By Valentina Magri
Lowered rates were expected, but Mario Draghi made them real.
On 5th June 2014, the European Central Bank (ECB) set a 0.15 per cent intervention rate and a minus 0.1 per cent rate on banks’ deposits. But this time, the ECB has taken also unconventional measures to address deflation and credit crunch. One of them, labelled as TLTRO, is “copied from the Bank of England’s Funding for Lending Scheme”, as Martin Wolf wrote on the “Financial Times”. But before explaining the new weapon of Mr Draghi, it is worth having a look to the Funding for Lending scheme (FLS).
How does the FLS work?
The FLS was launched by the Bank of England (BoE) on 13 July 2012. Its goal was to incentivize banks and building societies to boost their lending to the English real economy. The central bank and HM Treasury extended the programme on 24 April 2013 by one year in order to allow participants to borrow from the FLS until January 2015 and to provide incentives to boost lending towards skewed small and medium-sized enterprises from January 2014. The FLS was changed again on 28 November 2013, with incentives to household lending removed in an attempt to focus the scheme on businesses, affected by credit crunch.
Has it worked?
Looking at usage and lending data regarding this year, published by the BoE on 29 May 2014, aggregate net lending to private non-financial corporations (PNFCs) fell in the first quarter of 2014. The majority of the fall was due to a continued decline in lending to companies by the commercial real estate sector. Moreover, also net lending to businesses fell by £2.7 billion.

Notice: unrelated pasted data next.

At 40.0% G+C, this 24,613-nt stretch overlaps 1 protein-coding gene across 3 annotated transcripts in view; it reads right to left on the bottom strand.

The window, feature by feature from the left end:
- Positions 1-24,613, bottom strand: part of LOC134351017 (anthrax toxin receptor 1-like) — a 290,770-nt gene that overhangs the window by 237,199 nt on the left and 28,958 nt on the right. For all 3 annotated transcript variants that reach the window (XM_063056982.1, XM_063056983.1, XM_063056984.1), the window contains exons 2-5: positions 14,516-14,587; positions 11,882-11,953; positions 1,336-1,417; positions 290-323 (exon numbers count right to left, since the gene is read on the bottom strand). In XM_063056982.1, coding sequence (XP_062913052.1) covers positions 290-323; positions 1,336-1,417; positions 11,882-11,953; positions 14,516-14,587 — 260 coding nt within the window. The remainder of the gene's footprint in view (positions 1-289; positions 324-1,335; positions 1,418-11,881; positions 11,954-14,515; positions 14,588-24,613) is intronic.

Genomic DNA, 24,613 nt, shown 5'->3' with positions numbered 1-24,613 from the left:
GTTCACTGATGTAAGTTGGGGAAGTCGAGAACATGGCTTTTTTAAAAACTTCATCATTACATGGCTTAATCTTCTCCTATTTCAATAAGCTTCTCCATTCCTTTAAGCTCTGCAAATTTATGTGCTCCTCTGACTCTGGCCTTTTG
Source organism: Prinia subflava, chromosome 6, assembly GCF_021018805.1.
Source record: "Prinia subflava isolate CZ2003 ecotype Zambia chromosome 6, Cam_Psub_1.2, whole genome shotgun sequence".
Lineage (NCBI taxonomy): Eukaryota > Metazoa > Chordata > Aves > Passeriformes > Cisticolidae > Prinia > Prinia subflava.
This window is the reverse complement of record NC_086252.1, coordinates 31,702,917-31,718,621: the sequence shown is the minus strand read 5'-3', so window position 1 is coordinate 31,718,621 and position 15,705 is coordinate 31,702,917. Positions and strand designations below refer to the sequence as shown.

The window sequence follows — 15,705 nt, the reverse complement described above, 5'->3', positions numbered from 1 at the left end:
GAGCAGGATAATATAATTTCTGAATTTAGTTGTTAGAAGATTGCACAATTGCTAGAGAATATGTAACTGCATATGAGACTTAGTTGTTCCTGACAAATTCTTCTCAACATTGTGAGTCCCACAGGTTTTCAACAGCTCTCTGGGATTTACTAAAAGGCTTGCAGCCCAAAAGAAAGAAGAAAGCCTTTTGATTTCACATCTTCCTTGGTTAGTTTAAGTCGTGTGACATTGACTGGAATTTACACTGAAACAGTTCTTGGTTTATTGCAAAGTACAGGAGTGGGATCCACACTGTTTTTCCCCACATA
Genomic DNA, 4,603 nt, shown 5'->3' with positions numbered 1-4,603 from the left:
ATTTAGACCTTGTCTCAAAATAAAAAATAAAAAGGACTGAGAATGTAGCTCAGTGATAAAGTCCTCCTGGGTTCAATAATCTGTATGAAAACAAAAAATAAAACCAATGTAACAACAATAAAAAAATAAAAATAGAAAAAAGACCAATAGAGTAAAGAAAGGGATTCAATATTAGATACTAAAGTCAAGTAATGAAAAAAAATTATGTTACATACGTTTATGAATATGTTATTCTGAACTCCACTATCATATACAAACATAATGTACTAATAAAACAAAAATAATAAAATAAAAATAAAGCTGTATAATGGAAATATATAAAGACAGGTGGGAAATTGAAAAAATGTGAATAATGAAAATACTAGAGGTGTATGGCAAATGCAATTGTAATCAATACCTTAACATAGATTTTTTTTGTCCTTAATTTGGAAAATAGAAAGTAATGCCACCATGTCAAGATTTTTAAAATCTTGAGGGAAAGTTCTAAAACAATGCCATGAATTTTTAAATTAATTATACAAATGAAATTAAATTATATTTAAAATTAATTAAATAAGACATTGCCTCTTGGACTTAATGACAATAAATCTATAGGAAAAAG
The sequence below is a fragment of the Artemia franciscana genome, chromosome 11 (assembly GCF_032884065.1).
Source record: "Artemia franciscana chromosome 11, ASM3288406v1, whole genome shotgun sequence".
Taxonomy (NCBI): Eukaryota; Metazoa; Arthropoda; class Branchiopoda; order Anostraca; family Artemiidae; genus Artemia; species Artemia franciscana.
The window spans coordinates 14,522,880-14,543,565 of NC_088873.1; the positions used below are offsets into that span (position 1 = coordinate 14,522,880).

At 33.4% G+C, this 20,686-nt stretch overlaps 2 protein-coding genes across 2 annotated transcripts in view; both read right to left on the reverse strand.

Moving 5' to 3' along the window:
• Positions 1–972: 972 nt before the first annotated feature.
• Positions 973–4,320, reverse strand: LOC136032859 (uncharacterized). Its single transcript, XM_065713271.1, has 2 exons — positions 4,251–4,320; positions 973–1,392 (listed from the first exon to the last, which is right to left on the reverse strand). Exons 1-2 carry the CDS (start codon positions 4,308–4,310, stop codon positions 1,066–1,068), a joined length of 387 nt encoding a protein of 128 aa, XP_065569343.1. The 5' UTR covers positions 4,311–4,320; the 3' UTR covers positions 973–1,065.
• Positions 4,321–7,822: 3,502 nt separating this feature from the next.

The decline affects especially large companies, while SMEs suffers from “only” a £0.7 billion fall. The good news is that thanks to the FLS extension of April 2013, participants to the scheme enjoyed additional borrowing allowances for positive net lending to business from January 2014 to December 2014. In the “Inflation Report” of May 2014, the BoE provides a brief balance of the scheme. The officers of the central bank are satisfied with participation in scheme and with the fall in marginal retail, wholesale funding and spread indicator for households. But drawings from the FLS, mortgage approvals and net lending missed expectations. Evidentially, the FLS has not been completely effective so far.
How does the TLTRO work?
TLTRO stands for “Targeted Long Term Refinancing Operations”. In practice, the ECB’s counterparties will enjoy the opportunity of borrowing up to three times their net lending to non-financial private sector, except mortgages. The initial entitlement will be equal to €400 billions. The interest rates on TLTRO will be very low, namely equal at the rate of refinancing operations (MROs) prevailing at the time of the take-up, plus a spread of ten basis points. TLTROs will mature in September 2018. Moreover, the ECB announced a revamping of ABS. But they must be simple and real (that is: related to loans to the real economy) and transparent.
Will it work?
Both the FLS and the TLTRO share limit: they target directly banks and indirectly businesses. That it why many economists are suggesting that the best way to avoid a Japanese-style deflation in the Euro zone would be the Quantitative Easing (QE). This unconventional measure, adopted by the BoE in the UK and by the Fed in the US, injects money directly into the economy in order to boost demand. It achieves this goal thanks to the purchase of financial assets, such as shares and corporate bonds.
QE is still on the table as a future option for the Euro zone. In Mr Draghi’s words: “We are not finished here”.